If we really believe this then we must be prepared to shape not only our own individual lives but society as well. This is the love of which Mary sang: how it 'puts down the mighty from their seats and exalts the humble and meek'. Here the Christian faith challenges and confronts cosy assumptions.

Firstly it challenges us to be prepared, to see Christ in those whom this world treats worst: those whose lives are mostly pain or grinding poverty, those whose lives are destroyed by disease or violence or abuse. These are the people, the myths of human progress, who never have had anything to offer. Human progress can only leave such people behind, the casualties of history. But Jesus Christ does not leave them behind. He will raise them into his future. It is their future, in which God himself, as our second lesson this morning from the book of Revelation tells us, 'will wipe away every tear from every eye.'

Secondly we must be prepared to see Christ in unlikely places, not least in Christ-like people all around us. If the future belongs to Jesus Christ, it belongs to the people who live as Jesus did, not the ambitious self-seeking people who carve out a future for themselves, but the people who live lives of love and service, often largely unnoticed, gaining no credit for themselves, notching up no obvious achievements, giving up perhaps the futures they might have had for themselves in order to devote themselves to others.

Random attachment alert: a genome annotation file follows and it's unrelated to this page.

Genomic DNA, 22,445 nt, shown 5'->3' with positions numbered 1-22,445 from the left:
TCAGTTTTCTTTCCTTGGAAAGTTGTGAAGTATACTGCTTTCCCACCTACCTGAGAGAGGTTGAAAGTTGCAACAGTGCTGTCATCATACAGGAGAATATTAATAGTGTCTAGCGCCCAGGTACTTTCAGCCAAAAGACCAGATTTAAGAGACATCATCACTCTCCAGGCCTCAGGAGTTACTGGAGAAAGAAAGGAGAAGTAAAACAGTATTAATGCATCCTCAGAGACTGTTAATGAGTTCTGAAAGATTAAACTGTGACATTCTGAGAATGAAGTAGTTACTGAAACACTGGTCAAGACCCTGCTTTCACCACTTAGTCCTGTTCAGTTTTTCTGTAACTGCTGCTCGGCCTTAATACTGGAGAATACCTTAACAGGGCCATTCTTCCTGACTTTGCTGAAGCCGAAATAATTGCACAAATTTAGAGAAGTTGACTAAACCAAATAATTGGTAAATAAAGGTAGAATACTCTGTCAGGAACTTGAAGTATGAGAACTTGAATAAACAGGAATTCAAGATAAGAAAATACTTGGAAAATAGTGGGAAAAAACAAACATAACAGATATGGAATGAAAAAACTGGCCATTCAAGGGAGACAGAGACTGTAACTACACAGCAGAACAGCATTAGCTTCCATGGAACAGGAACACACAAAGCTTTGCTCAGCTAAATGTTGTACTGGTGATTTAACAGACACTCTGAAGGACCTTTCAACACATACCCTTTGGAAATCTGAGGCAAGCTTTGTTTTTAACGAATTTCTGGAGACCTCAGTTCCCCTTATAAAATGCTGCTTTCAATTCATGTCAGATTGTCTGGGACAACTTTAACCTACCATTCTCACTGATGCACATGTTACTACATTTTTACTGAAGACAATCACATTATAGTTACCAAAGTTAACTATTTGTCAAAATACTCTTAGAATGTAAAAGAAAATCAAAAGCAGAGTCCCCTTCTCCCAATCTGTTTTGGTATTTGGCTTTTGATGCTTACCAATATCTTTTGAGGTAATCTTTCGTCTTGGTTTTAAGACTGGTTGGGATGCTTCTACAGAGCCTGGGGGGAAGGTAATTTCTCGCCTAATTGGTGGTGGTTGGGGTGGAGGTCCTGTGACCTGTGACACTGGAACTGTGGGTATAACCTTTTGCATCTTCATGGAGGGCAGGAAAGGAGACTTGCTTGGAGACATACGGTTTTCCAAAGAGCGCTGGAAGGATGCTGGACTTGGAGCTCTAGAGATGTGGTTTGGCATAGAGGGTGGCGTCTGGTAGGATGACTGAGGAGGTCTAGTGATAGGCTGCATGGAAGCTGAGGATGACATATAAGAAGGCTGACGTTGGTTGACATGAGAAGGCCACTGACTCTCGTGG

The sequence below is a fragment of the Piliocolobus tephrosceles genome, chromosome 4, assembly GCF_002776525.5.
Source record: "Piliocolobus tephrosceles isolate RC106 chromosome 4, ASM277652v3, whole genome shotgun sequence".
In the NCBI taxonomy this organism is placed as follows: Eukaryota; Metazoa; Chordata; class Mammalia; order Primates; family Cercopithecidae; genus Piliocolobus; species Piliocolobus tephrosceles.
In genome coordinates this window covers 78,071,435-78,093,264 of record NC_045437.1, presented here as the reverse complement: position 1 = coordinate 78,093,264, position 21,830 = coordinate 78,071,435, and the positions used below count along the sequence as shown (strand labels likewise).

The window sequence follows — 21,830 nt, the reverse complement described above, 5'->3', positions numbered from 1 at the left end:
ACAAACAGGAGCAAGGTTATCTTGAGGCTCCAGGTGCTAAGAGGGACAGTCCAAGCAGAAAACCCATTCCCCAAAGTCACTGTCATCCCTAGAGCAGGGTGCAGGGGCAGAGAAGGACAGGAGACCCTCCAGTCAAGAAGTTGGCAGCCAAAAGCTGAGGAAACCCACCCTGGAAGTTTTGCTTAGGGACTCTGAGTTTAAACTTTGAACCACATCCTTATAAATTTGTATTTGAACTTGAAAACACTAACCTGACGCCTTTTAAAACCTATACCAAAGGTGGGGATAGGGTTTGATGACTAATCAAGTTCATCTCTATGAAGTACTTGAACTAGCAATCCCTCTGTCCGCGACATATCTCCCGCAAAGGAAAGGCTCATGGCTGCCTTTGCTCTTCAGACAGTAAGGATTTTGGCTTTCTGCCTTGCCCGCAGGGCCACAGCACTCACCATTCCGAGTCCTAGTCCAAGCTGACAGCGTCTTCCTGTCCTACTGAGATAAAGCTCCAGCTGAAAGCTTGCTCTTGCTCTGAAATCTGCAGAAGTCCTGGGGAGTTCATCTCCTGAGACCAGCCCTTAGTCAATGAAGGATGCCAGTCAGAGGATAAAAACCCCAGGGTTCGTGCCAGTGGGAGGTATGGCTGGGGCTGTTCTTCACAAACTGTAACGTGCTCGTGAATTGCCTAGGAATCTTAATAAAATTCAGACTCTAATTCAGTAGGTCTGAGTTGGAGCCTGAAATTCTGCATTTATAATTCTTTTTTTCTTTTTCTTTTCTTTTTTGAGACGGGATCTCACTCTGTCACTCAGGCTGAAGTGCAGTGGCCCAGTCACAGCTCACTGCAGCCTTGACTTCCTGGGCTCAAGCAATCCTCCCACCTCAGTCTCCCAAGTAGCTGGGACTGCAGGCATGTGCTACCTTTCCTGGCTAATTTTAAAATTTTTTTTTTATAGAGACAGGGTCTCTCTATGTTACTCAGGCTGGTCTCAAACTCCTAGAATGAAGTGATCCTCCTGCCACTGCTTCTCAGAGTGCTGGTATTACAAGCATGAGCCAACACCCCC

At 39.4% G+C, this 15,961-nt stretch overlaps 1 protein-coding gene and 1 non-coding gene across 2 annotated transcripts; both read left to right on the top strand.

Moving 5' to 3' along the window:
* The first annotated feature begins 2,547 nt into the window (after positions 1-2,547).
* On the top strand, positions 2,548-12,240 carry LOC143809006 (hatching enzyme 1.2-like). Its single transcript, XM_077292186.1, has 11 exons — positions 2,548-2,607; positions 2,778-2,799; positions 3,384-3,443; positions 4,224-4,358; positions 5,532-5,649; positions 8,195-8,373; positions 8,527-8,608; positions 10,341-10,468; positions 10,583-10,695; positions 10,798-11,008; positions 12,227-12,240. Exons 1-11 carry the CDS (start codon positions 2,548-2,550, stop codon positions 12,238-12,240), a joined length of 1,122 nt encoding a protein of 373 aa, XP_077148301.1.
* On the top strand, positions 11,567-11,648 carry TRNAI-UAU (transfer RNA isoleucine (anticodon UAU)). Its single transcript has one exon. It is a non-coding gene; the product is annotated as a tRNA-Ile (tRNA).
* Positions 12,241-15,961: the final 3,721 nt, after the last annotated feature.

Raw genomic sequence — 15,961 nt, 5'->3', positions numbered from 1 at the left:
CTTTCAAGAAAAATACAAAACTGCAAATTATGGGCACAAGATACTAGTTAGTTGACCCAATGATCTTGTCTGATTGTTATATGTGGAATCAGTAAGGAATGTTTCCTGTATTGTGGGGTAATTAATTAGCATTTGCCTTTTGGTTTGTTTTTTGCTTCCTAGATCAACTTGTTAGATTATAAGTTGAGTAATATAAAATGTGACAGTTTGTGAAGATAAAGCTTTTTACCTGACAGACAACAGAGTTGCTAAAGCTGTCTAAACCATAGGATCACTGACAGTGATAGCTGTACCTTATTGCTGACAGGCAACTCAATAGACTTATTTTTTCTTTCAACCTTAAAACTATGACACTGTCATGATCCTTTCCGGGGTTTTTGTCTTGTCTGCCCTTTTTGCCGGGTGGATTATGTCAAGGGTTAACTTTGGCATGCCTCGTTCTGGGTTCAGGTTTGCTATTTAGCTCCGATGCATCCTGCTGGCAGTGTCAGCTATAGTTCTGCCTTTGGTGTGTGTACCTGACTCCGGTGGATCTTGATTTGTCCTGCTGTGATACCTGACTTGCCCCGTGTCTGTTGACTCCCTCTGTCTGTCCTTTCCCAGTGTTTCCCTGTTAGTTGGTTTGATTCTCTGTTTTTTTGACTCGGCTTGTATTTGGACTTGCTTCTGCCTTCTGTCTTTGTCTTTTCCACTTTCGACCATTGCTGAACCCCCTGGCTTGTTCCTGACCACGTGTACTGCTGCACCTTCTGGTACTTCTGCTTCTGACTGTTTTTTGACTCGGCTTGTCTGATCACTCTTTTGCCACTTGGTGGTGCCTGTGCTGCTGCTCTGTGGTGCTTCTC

These are the people to whom the future belongs because it belongs to Jesus Christ.

One of the very first things that Pope Francis said on taking up his high office was that the grandeur of the mystery of God is only known "in the mystery of Jesus."

He also went on to say "And the mystery of Jesus is precisely a mystery of condescension, of abasement, of humiliation which brings salvation to the poor, to those who are humiliated by sickness, sin and difficult situations. The mystery of Jesus cannot be understood outside this frame."

He concluded these words with a prayer that all Christians may draw closer to the mystery of God during Advent, following "to the path he wills for each person the path of humility, the path of meekness, the path of poverty and the path of feeling like sinners." In this way, he said, "Christ will come to save us, to free us. May the Lord give us this grace."

In a few days' time when we come to gaze upon the child Jesus within the crib I urge you to take a moment and look into the manger. The baby that lies there will not shrink from His course on earth. He is not afraid, nor is He hesitant. He was born for this.

Also prepare yourselves for the fact that this baby will grow up and face persecution from the religious leaders around him. They will not take His life; He will lay it down in order to give us life. He was born for this. And out of the grave He will spring back to life, a man, body and soul, the Saviour, who was born for us, alive out of death, to redeem and save us on earth."